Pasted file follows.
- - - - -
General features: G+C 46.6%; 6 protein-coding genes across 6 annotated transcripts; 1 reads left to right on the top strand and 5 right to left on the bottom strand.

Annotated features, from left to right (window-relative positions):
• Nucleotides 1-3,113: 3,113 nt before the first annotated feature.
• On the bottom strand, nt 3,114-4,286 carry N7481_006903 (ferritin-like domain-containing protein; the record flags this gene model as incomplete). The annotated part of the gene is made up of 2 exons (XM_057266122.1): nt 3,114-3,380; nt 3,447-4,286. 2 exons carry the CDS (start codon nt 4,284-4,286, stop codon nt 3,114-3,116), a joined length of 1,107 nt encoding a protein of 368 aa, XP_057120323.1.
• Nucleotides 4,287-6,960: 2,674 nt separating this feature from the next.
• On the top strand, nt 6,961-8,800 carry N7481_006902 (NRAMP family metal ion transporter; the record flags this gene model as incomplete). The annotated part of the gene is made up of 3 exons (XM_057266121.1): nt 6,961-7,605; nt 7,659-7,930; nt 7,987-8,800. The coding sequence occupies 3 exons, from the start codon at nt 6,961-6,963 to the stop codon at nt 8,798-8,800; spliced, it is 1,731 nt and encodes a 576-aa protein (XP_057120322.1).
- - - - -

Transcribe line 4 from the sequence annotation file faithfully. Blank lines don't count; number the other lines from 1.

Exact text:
• On the bottom strand, nt 3,114-4,286 carry N7481_006903 (ferritin-like domain-containing protein; the record flags this gene model as incomplete). The annotated part of the gene is made up of 2 exons (XM_057266122.1): nt 3,114-3,380; nt 3,447-4,286. 2 exons carry the CDS (start codon nt 4,284-4,286, stop codon nt 3,114-3,116), a joined length of 1,107 nt encoding a protein of 368 aa, XP_057120323.1.